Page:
Bonelli’s Eagle found dead near wind farm in Cyprus

Bonelli’s Eagle found dead near wind farm in Cyprus

Last Monday, officers from Game & Fauna Service Cyprus visited an area with wind turbines near Kosi – Ayia Anna. The reason was the static signal sent from the transmitter of a Bonelli’s Eagle, tagged under LIFE Bonelli EastMed Project. After the field research, the eagle was found dismembered, seeming to have been hit by a wing of a nearby wind turbine.

This is the first case of a Bonelli’s Eagle being killed by the impact on a wind turbine in Cyprus. In other countries, collisions with high-voltage cables or wind turbines, along with electrocution, are considered significant causes of death for large birds of prey, such as the Bonelli’s Eagle.

Under the LIFE Bonelli eastMed Project for the conservation of the Bonelli’s Eagle in the Eastern Mediterranean, in which the Game and Fauna Service is a partner, 25 Bonelli’s Eagles have been tagged so far with a satellite transmitter in Cyprus. The dismembered young eagle was tagged with a GPS transmitter on September 26th, 2020 and was found dead on October 12th, after his movements became unnatural and the signal was emitted from inside the Wind Power Station in Larnaca, raising suspicions of a collision.

Of the 25 tagged Bonellis’ Eagles, five are dead by now: one from the impact on the wind turbine, two from poisoning, one shot in Northern Cyprus and one appearing to have been attacked by another predator.

Mortality from the aforementioned anthropogenic factors is in fact much higher, but detecting and recording such events is very difficult if the birds are not tagged with a transmitter. Thus, many fatal events are unfortunately lost without being detected and recorded.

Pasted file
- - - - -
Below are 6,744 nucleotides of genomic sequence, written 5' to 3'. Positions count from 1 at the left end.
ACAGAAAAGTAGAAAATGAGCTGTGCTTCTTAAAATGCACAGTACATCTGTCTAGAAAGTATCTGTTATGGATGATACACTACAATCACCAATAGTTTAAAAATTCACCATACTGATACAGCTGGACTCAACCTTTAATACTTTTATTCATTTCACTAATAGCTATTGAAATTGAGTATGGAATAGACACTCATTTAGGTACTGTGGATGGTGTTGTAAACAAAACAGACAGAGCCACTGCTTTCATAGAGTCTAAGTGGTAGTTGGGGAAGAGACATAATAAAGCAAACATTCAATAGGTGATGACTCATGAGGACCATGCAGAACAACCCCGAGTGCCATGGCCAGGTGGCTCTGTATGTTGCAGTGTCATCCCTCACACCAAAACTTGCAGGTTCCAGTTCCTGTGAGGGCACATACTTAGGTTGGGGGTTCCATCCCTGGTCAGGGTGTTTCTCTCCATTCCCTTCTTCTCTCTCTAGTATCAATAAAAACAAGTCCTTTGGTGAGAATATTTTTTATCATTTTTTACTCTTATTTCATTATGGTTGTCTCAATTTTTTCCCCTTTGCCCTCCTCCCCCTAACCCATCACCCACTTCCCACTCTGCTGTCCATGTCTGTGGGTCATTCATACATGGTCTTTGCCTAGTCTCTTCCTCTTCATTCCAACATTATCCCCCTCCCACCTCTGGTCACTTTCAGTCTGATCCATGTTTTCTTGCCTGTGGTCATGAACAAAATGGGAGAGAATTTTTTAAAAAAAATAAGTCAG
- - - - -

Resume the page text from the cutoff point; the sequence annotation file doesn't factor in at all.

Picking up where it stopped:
According to the Protection and Management of Wild Birds and Game Law, the Bonelli’s Eagle is a strictly protected endangered species and the fine for killing one is €16,000.


Bonellis Eagle collision WindPark Cyprus 2

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With the contribution of:

The LIFE Bonelli eastMed project “Conservation & Management of the Bonelli's eagle population in east Mediterranean” will address the most critical threats to Bonelli’s eagle populations in Greece and Cyprus. The overall objective is to ensure the long-term favourable conservation status for the species’ interconnected local populations, through the establishment and operation of the East Mediterranean Bonelli’s Eagle Network.

The project is implemented by the Natural Museum of Crete - University of Crete, the Game and Fauna Service (Game Fund) - Cyprus, the Hellenic Ornithological Society/BirdLife Greece, the Ministry of Environment & Energy - Greece, the Department of Forests - Cyprus and the NCC Environmental Studies Ltd with the financial contribution of the LIFE instrument of the EE.

For conservation issues:
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University of Crete - Natural History Museum of Crete, Knossos Avenue Premises, 71409 Heraklion, Crete


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